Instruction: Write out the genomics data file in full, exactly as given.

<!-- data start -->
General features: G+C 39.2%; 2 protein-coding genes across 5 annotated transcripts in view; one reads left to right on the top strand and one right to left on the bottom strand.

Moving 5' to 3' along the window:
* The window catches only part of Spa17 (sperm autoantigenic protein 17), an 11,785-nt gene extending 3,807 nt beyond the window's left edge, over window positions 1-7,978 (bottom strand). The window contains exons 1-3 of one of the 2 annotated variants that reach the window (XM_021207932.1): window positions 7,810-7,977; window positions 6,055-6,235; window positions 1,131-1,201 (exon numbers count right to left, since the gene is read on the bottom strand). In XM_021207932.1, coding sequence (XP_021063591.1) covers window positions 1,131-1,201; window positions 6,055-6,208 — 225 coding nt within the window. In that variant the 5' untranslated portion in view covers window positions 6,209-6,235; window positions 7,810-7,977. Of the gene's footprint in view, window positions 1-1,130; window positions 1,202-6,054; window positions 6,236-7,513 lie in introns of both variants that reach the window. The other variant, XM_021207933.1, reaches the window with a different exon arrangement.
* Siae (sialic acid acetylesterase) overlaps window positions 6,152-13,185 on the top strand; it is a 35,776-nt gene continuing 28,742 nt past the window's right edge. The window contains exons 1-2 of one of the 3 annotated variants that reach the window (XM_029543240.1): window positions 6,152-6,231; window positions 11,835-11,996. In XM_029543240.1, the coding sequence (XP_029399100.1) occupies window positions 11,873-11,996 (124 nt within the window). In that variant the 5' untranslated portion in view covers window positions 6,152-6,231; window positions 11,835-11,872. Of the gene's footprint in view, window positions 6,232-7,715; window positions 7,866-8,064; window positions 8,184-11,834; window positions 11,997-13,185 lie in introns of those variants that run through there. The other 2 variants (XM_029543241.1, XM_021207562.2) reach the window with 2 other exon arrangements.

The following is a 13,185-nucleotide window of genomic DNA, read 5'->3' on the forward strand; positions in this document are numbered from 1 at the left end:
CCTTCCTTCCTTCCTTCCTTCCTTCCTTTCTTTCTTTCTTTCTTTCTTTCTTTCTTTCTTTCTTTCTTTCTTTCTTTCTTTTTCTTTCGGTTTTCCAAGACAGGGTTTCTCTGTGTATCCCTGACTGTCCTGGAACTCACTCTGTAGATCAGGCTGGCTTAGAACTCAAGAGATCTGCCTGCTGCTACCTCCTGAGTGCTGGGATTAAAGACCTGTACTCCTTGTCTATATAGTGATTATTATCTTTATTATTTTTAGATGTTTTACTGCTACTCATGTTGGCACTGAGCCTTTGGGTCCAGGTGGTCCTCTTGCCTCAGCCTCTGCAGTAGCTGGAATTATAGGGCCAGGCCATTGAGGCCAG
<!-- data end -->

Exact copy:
General features: G+C 39.2%; 2 protein-coding genes across 5 annotated transcripts in view; one reads left to right on the top strand and one right to left on the bottom strand.

Moving 5' to 3' along the window:
* The window catches only part of Spa17 (sperm autoantigenic protein 17), an 11,785-nt gene extending 3,807 nt beyond the window's left edge, over window positions 1-7,978 (bottom strand). The window contains exons 1-3 of one of the 2 annotated variants that reach the window (XM_021207932.1): window positions 7,810-7,977; window positions 6,055-6,235; window positions 1,131-1,201 (exon numbers count right to left, since the gene is read on the bottom strand). In XM_021207932.1, coding sequence (XP_021063591.1) covers window positions 1,131-1,201; window positions 6,055-6,208 — 225 coding nt within the window. In that variant the 5' untranslated portion in view covers window positions 6,209-6,235; window positions 7,810-7,977. Of the gene's footprint in view, window positions 1-1,130; window positions 1,202-6,054; window positions 6,236-7,513 lie in introns of both variants that reach the window. The other variant, XM_021207933.1, reaches the window with a different exon arrangement.
* Siae (sialic acid acetylesterase) overlaps window positions 6,152-13,185 on the top strand; it is a 35,776-nt gene continuing 28,742 nt past the window's right edge. The window contains exons 1-2 of one of the 3 annotated variants that reach the window (XM_029543240.1): window positions 6,152-6,231; window positions 11,835-11,996. In XM_029543240.1, the coding sequence (XP_029399100.1) occupies window positions 11,873-11,996 (124 nt within the window). In that variant the 5' untranslated portion in view covers window positions 6,152-6,231; window positions 11,835-11,872. Of the gene's footprint in view, window positions 6,232-7,715; window positions 7,866-8,064; window positions 8,184-11,834; window positions 11,997-13,185 lie in introns of those variants that run through there. The other 2 variants (XM_029543241.1, XM_021207562.2) reach the window with 2 other exon arrangements.

The following is a 13,185-nucleotide window of genomic DNA, read 5'->3' on the forward strand; positions in this document are numbered from 1 at the left end:
CCTTCCTTCCTTCCTTCCTTCCTTCCTTTCTTTCTTTCTTTCTTTCTTTCTTTCTTTCTTTCTTTCTTTCTTTCTTTCTTTTTCTTTCGGTTTTCCAAGACAGGGTTTCTCTGTGTATCCCTGACTGTCCTGGAACTCACTCTGTAGATCAGGCTGGCTTAGAACTCAAGAGATCTGCCTGCTGCTACCTCCTGAGTGCTGGGATTAAAGACCTGTACTCCTTGTCTATATAGTGATTATTATCTTTATTATTTTTAGATGTTTTACTGCTACTCATGTTGGCACTGAGCCTTTGGGTCCAGGTGGTCCTCTTGCCTCAGCCTCTGCAGTAGCTGGAATTATAGGGCCAGGCCATTGAGGCCAG